Two of the more interesting Southern white whiskies to arrive in the past year have very different ideas of what a white whiskey can (or should) be, and you get a sense of those ideas right on front of their (beautiful) bottles. The first bottle, Troy & Sons Distillers Small Batch Moonshine, calls out that that it is “handmade with Crooked Creek corn,” an heirloom variety found near their Asheville, North Carolina, home. This is clearly a story of small batch production and small batch ingredients. The second bottle, American Spirit Whiskey, calls out most prominently that it’s “ultra-filtered.” Their calling card is “versatility” and taking the bite out of typical unaged whiskey alternatives. Intrigued?

Both of these products clock in at 80 proof. Both are clear as glass. Both speak with a slow Southern drawl and have wonderful backstories worth checking out (go to their websites for that!). And both put a big emphasis on their ability to make great cocktails. But what about the distinctions?

Troy & Sons is trying to capture the taste of (really good) moonshine from the past, while American Spirit Whiskey is crafting a modern story that both embraces and eschews its whiskey roots at the same time. How’s that?

American Spirit Whiskey is different than any other whiskey I’ve tasted, especially in its composition. I encourage you to read their FAQs for the whole story, but the gist of it is that this is a blend of 5% “bourbon-quality white dog” and 95% grain neutral spirits (distilled from corn) that is then filtered through a unique process that does indeed produce a surprisingly smooth and flavorful result. This is akin to a gateway whiskey for vodka drinkers. And, in that respect, it works. Here in Atlanta, bartenders have embraced the stuff as it is highly adaptable to a range of cocktail recipes. Likewise, Troy & Sons has won raves for their Small Batch Moonshine. One taste lets you know that corn is the source.

So how do the two compare taste-wise? On to the tasting notes:

American Spirit Whiskey
80 Proof
Approx. $30 Retail

The nose is clean, but with a definite hint of grain or malt, a bit of grassy herbs, and just a touch of a purple grape-like fruitiness. Neat, there is a nice smooth body to it, again a clean-ness that drinks surprisingly well and goes down (a bit too) easy. It has a soft minerality to it, and, like the nose, a slight fruitiness. The finish stops short but then comes back with a bit of heat at the end. A cube of ice accentuates the crispness, and brings out a subtle caramel-honey towards the finish. Cocktails? Yes, use this in place of vodka in just about anything for a bit more intrigue. Vodka is actually a better frame of reference for this than “whiskey” per se.

Good Stuff – a unique and intriguing spirit, suitable for sipping or a wide range of cocktails. Calling it “the Most Versatile Whiskey in the World” may not be quite right, but it is versatile, indeed. Here are some good recipes to get you started.

Troy & Sons Distillers Small Batch Moonshine
80 Proof
Approx. $30 Retail

The nose on this nearly explodes with green corn or corn husk, especially after the subtle clarity of the American Spirit Whiskey. There’s a bit of a green menthol undertone on the nose as well that takes this away from a basic corn profile and into the territory of a good sake. The mouthfeel is lush and round, and the sweeter side of the corn starts to show, but again with an herbaceous quality that rounds out the sweet corn character. The finish is pleasantly long, with a lip smacking lingering layer of minty corn. Minty corn? It works. With a cube of ice, the body rounds out even more, the sweetness pops in the mid-palate, the finish smooths out as well. As for cocktails, Troy & Sons says to use their moonshine “in place of gin, vodka, tequila or rum.” That’s a big stretch if you ask me – this is corn whiskey, through and through, and very good corn whiskey at that. I’d say look for recipes that call for moonshine and this will beat out competitors, or for something adventurous, look for recipes that call for sake and see how this works.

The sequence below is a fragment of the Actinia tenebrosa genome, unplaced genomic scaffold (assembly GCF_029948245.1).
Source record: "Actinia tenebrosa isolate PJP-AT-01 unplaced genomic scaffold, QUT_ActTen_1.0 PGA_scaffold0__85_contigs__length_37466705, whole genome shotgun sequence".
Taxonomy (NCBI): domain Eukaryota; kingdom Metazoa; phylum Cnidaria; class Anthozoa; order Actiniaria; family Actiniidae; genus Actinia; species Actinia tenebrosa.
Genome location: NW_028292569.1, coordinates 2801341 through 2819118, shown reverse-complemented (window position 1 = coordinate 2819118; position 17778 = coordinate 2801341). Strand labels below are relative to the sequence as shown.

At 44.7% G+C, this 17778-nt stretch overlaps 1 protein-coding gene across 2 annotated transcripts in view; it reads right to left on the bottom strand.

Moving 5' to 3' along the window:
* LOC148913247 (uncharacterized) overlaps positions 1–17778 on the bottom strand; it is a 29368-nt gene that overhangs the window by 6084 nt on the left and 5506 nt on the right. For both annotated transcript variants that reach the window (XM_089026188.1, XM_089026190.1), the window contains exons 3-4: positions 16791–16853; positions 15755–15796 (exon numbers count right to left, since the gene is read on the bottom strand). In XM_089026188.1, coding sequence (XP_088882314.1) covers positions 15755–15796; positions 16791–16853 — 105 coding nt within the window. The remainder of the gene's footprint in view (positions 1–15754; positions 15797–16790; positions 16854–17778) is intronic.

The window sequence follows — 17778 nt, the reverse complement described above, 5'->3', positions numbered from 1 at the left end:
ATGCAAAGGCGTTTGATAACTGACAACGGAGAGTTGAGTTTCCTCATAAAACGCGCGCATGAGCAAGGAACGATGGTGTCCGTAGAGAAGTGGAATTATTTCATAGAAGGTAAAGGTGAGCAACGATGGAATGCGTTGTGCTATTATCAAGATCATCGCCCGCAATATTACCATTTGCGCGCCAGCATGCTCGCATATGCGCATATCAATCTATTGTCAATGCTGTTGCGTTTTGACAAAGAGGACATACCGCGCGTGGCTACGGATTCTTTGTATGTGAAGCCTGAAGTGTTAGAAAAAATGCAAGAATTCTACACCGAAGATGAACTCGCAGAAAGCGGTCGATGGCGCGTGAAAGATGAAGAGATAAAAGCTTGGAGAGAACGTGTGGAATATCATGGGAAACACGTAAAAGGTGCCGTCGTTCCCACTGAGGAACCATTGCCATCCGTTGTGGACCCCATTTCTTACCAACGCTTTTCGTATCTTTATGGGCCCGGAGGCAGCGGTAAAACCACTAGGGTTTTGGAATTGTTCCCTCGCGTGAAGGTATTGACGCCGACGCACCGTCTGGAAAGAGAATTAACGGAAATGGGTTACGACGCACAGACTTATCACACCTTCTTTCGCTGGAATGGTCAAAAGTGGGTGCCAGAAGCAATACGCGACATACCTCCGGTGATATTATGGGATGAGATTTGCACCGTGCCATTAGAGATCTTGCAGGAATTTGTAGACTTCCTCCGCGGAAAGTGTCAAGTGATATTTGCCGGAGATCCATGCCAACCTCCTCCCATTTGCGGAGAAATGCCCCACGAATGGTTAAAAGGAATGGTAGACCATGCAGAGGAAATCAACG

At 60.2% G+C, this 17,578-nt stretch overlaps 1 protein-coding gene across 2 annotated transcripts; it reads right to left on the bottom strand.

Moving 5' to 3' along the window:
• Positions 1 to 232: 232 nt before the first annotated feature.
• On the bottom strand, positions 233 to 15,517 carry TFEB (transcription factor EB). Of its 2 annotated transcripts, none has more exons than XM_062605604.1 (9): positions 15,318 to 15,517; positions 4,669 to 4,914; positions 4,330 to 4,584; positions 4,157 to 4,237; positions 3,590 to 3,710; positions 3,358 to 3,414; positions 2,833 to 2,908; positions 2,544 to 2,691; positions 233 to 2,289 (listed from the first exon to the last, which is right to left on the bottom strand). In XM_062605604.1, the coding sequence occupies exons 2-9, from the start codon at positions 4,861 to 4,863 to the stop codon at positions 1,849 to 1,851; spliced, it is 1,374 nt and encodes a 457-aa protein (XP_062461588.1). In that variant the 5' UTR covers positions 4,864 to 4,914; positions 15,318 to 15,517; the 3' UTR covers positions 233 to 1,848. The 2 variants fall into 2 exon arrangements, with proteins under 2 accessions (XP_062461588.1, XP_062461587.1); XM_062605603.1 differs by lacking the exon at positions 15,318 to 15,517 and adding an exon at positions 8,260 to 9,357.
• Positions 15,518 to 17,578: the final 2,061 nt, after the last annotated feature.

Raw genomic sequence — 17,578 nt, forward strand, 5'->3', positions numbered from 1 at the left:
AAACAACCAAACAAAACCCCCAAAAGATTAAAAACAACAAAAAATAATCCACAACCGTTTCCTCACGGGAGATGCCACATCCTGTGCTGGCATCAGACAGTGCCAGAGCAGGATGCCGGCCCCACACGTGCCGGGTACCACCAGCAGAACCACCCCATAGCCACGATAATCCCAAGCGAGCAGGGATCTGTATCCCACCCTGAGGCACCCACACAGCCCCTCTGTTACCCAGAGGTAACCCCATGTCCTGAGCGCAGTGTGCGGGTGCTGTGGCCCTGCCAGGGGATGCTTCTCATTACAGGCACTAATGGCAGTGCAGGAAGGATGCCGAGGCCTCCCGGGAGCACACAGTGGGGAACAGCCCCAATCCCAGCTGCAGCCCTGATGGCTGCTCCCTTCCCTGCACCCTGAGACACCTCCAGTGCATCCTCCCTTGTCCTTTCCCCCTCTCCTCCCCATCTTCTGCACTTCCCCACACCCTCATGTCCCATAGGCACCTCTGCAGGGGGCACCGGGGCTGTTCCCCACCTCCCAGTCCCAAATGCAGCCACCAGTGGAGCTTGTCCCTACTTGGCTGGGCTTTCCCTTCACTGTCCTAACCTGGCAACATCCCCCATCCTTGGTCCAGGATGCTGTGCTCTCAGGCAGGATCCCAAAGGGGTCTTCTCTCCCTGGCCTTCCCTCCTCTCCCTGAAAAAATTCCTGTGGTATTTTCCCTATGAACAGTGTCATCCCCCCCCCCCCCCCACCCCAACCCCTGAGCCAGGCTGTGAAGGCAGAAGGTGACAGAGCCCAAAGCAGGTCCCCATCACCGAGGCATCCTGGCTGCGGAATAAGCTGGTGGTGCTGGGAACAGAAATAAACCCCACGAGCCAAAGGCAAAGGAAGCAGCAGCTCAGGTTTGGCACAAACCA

Good Stuff – this may be the best commercial “moonshine” I’ve had, meaning it captures the character of what really good moonshine should be, with evident corn but enough complexity and smoothness to make things really interesting.

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* Thirsty South Rating Scale:

Wow – among the very best: knock-your-socks-off, profound, complex liquid gold!
Excellent – exceptional in quality and character, worth seeking out, highly recommended
Good Stuff – solid expression of its type/varietal, enjoyable and recommended
Fair – fairly standard or exhibiting obvious though minor flaws
Avoid – move away folks, nothing to see here, a trainwreck

Full Disclosure: Products provided as tasting samples for this review.

Thirsty Reading: Chasing The White Dog, by Max Watman

Thirsty Reading: Chasing The White Dog, by Max Watman

Have you chased the white dog? Max Watman has, and he somehow manages to live to tell the tale(s). Hunting down hidden stills. Riding shotgun with a NASCAR legend whose success had a little something to do with his previous experience with moonshine. Building a patched-together home still that just might explode at any moment, in hopes that it might turn out a few drops of precious likker. Chasing the White Dog: An Amateur Outlaw’s Adventures in Moonshine lets you in on the chase, a chase that weaves from the shadows of the Smoky mountains to rural courtrooms to blighted urban landscapes, all touched by the white dog. It’s a mishmash of history lessons, hidden recipes, wild stories, and criminal whodunits that will leave you both fascinated by the possibility of the mythic moonshine and horrified by the reality of what it can leave in its wake.  And it’s simply a great read for anyone who has ever had an itch to chase the white dog.

You can pick up the book for a steal over at Amazon, and the paperback is on its way to stores next week. In fact, thanks to the publisher, we have one brand-spankin-new paperback copy to give away to a lucky reader. Just leave a comment below with your favorite name for moonshine (AKA mountain dew, white lightnin, white dog, etc.) by February 16, 2011, and we’ll randomly choose a winner from all the entries. Let the chase begin…

UPDATE – 2/17/2011: We have a winner! “Speedmaster” will now be Chasing The White Dog